Theresa May has announced her departure – with a few tears. The worst prime minister since the Second World War? Possibly. The worst prime minister in British history? Possibly. Thousands are queuing to cast their stones and heap hot coals. The vultures are circling, waiting to feed on the corpse. There was so much promise, and so much possibility. She tried her hardest; she did her duty; she fulfilled her vocation. But ultimately decency and fortitude are insufficient when a nation is in crisis and in desperate need of political acumen, vision and leadership gravitas.
Theresa May was…
Well, doubtless the chat thread beneath will fill the gaps of derision and overflow with ‘good riddance’. But let’s not forget that fortitude and decency are worthy characteristics to manifest to a generation which can scarcely endure an X-Factor ejection, and where honesty, modesty, civility and truth are captive to the first-person singular. Theresa May was imbued with a sense of altruistic service and devotion to the country she loved. Disagree with her politics and judgment, by all means, but please don’t cavil with her moral mission, which she pursued with dedication, self-sacrifice and immense dignity, as Christian leaders ought.
In her departing speech she paid tribute to one of her constituents:
For many years the great humanitarian Sir Nicholas Winton – who saved the lives of hundreds of children by arranging their evacuation from Nazi-occupied Czechoslovakia through the Kindertransport – was my constituent in Maidenhead. At another time of political controversy, a few years before his death, he took me to one side at a local event and gave me a piece of advice. He said, ‘Never forget that compromise is not a dirty word. Life depends on compromise.’ He was right.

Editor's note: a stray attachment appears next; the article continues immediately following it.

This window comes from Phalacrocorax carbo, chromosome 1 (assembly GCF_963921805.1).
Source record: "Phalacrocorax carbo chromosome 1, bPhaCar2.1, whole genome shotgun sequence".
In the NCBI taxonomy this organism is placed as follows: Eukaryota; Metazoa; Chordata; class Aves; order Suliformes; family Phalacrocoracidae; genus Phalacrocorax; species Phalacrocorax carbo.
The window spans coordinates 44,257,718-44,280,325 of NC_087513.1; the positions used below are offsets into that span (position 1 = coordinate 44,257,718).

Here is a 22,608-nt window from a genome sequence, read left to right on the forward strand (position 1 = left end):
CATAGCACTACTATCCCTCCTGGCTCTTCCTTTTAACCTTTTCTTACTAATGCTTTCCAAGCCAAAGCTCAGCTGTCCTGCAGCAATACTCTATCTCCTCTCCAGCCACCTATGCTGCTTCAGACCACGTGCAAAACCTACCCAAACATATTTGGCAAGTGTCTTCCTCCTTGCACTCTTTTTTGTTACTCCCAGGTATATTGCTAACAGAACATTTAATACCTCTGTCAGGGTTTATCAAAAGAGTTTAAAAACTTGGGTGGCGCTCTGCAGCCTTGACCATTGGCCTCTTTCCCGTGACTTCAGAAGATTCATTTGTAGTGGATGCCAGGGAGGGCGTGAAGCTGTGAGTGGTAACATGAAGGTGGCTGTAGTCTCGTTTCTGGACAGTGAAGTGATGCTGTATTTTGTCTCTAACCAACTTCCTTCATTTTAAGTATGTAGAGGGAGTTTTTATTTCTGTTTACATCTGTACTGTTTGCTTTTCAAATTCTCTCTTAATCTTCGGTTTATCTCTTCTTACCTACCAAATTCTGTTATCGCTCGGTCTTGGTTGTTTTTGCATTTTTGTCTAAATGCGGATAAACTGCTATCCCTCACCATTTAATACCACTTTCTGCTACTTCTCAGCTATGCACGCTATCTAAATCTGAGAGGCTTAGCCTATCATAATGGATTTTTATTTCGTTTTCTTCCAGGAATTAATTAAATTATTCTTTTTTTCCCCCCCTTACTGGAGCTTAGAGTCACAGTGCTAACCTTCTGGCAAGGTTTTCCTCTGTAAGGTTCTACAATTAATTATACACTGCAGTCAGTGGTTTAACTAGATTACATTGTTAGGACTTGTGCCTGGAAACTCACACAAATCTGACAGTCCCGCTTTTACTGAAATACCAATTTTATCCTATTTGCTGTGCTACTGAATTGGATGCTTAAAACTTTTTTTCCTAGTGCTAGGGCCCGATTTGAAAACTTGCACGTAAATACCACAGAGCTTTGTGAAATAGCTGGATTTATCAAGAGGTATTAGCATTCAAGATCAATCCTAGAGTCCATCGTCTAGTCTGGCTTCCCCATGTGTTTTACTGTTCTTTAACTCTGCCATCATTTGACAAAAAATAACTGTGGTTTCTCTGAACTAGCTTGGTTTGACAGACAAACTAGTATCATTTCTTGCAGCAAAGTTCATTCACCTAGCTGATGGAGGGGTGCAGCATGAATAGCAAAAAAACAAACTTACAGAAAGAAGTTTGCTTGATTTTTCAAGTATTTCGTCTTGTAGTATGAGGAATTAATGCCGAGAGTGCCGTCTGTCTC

Of course, there are contexts and circumstances, settings and arguments where compromise is indeed a dirty word, even when life depends upon it. Perhaps she made compromise into a creed: perhaps the interminable pursuit of Brexit consensus paralysed her passion for…
Politics is a thankless, barren, filthy game – especially at the top. It is also a profoundly lonely pursuit, for even when politicians are doing their best to heal the sick and house the homeless, the bile pours forth and the bitterness is ineluctable. All political careers seem to end in failure, and the one that is now ending is not likely to mythologised by the passage of time. Her personal sense of failure is palpable.
‘To every thing there is a season.. a time to keep silence, and a time to speak..‘
Might we just thank Theresa May today for her service, compassion, dignity and fortitude? Might we just take a moment to weep with someone who weeps, and instead of sneering or rejoicing, perhaps weigh our own petty lives against someone who – for good or ill – fought against considerable adversity and rose above personal tragedy to become the second female Prime Minister of the United Kingdom?